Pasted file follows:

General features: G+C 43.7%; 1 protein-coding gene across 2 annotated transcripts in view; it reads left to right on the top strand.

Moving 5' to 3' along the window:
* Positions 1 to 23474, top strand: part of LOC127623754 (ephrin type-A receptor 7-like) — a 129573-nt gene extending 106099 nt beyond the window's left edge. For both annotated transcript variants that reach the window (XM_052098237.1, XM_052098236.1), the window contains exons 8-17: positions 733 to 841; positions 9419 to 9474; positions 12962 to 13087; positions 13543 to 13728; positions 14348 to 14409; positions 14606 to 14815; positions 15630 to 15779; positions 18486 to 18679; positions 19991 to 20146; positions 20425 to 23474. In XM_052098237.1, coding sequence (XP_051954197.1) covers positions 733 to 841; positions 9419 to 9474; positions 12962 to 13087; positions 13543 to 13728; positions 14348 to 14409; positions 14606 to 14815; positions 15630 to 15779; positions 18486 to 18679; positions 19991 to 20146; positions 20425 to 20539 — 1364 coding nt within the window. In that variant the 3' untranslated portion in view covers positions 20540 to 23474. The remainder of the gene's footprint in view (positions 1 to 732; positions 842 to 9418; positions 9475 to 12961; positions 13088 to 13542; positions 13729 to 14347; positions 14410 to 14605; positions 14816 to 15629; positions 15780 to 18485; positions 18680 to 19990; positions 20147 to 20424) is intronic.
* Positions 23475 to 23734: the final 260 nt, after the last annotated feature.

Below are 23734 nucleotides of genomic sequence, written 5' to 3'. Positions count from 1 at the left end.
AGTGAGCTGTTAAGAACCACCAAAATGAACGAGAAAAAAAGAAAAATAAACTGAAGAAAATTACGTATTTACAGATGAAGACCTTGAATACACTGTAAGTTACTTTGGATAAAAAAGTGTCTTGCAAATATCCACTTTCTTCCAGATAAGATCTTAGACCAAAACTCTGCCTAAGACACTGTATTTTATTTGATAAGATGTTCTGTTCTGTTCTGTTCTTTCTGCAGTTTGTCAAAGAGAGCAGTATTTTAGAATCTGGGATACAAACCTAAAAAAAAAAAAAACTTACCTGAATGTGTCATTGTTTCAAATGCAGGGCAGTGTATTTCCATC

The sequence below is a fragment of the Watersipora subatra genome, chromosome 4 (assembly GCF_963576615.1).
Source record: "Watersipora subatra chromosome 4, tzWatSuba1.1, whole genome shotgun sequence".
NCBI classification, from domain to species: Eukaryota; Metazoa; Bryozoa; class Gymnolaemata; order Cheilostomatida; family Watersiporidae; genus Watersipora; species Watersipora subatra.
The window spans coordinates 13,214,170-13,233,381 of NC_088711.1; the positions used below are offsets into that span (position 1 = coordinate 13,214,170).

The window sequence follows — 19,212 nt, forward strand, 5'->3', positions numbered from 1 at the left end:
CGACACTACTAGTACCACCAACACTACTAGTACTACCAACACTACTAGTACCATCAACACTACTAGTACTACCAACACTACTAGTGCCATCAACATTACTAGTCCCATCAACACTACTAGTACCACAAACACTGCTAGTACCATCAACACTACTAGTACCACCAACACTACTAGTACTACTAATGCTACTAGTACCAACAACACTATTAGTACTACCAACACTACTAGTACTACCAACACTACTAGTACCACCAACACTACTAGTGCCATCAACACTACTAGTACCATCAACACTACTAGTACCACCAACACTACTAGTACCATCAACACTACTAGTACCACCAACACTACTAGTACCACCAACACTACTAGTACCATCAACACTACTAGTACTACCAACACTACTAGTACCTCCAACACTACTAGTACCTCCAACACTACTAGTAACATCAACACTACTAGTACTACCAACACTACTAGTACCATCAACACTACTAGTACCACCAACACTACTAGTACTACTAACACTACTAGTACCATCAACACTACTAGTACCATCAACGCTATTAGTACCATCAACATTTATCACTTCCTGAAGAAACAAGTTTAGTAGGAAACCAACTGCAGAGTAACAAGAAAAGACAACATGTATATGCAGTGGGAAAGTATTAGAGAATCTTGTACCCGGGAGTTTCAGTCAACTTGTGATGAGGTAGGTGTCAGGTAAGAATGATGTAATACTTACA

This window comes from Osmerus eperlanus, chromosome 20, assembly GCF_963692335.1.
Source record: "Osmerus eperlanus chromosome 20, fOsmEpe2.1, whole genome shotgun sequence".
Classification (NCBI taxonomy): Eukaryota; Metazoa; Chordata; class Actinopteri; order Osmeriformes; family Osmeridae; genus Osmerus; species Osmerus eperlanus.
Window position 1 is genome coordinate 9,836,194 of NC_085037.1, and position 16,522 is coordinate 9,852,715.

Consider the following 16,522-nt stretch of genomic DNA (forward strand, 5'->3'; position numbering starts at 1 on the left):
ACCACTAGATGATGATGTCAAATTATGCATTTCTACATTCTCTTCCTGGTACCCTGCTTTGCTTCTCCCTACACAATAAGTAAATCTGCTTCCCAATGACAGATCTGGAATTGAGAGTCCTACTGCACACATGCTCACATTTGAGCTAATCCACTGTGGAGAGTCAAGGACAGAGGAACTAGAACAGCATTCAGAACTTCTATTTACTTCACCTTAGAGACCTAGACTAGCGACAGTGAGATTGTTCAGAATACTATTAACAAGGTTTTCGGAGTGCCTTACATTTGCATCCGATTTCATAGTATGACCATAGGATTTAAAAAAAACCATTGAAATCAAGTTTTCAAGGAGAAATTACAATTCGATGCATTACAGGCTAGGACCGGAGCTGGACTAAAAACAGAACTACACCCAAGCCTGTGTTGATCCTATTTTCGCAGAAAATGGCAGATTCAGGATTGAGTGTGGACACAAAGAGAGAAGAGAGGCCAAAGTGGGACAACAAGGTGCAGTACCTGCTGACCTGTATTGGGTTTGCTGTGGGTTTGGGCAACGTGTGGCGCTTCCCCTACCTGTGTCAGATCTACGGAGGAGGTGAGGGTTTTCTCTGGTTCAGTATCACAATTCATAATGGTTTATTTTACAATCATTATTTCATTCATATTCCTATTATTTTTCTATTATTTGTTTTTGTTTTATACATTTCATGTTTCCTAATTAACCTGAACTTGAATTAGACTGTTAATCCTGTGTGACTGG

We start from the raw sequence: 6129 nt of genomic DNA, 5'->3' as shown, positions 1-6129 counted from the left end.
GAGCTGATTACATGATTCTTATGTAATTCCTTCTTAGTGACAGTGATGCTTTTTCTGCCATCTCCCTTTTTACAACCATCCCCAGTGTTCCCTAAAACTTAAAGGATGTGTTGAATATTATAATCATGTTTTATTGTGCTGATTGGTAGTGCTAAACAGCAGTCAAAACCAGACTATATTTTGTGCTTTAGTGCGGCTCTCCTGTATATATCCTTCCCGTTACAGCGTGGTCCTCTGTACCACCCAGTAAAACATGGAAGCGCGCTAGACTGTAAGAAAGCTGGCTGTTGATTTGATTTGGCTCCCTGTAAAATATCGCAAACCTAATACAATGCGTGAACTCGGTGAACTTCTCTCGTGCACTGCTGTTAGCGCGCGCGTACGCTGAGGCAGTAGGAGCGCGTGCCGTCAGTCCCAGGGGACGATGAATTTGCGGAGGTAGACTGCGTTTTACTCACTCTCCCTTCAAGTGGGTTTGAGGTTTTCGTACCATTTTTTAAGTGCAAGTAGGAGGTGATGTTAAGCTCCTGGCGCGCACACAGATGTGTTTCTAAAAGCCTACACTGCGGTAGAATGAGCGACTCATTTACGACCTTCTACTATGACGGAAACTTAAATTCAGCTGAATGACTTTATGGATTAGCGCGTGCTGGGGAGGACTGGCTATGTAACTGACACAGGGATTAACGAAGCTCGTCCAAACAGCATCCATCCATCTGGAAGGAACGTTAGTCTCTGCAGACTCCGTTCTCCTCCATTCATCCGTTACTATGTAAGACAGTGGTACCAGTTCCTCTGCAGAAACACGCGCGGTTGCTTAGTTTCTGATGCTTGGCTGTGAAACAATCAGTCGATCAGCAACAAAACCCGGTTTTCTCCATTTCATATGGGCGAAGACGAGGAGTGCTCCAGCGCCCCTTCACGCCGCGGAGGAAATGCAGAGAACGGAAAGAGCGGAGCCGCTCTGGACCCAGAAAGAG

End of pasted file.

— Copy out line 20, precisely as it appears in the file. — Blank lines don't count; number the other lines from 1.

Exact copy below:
GAGCTGATTACATGATTCTTATGTAATTCCTTCTTAGTGACAGTGATGCTTTTTCTGCCATCTCCCTTTTTACAACCATCCCCAGTGTTCCCTAAAACTTAAAGGATGTGTTGAATATTATAATCATGTTTTATTGTGCTGATTGGTAGTGCTAAACAGCAGTCAAAACCAGACTATATTTTGTGCTTTAGTGCGGCTCTCCTGTATATATCCTTCCCGTTACAGCGTGGTCCTCTGTACCACCCAGTAAAACATGGAAGCGCGCTAGACTGTAAGAAAGCTGGCTGTTGATTTGATTTGGCTCCCTGTAAAATATCGCAAACCTAATACAATGCGTGAACTCGGTGAACTTCTCTCGTGCACTGCTGTTAGCGCGCGCGTACGCTGAGGCAGTAGGAGCGCGTGCCGTCAGTCCCAGGGGACGATGAATTTGCGGAGGTAGACTGCGTTTTACTCACTCTCCCTTCAAGTGGGTTTGAGGTTTTCGTACCATTTTTTAAGTGCAAGTAGGAGGTGATGTTAAGCTCCTGGCGCGCACACAGATGTGTTTCTAAAAGCCTACACTGCGGTAGAATGAGCGACTCATTTACGACCTTCTACTATGACGGAAACTTAAATTCAGCTGAATGACTTTATGGATTAGCGCGTGCTGGGGAGGACTGGCTATGTAACTGACACAGGGATTAACGAAGCTCGTCCAAACAGCATCCATCCATCTGGAAGGAACGTTAGTCTCTGCAGACTCCGTTCTCCTCCATTCATCCGTTACTATGTAAGACAGTGGTACCAGTTCCTCTGCAGAAACACGCGCGGTTGCTTAGTTTCTGATGCTTGGCTGTGAAACAATCAGTCGATCAGCAACAAAACCCGGTTTTCTCCATTTCATATGGGCGAAGACGAGGAGTGCTCCAGCGCCCCTTCACGCCGCGGAGGAAATGCAGAGAACGGAAAGAGCGGAGCCGCTCTGGACCCAGAAAGAG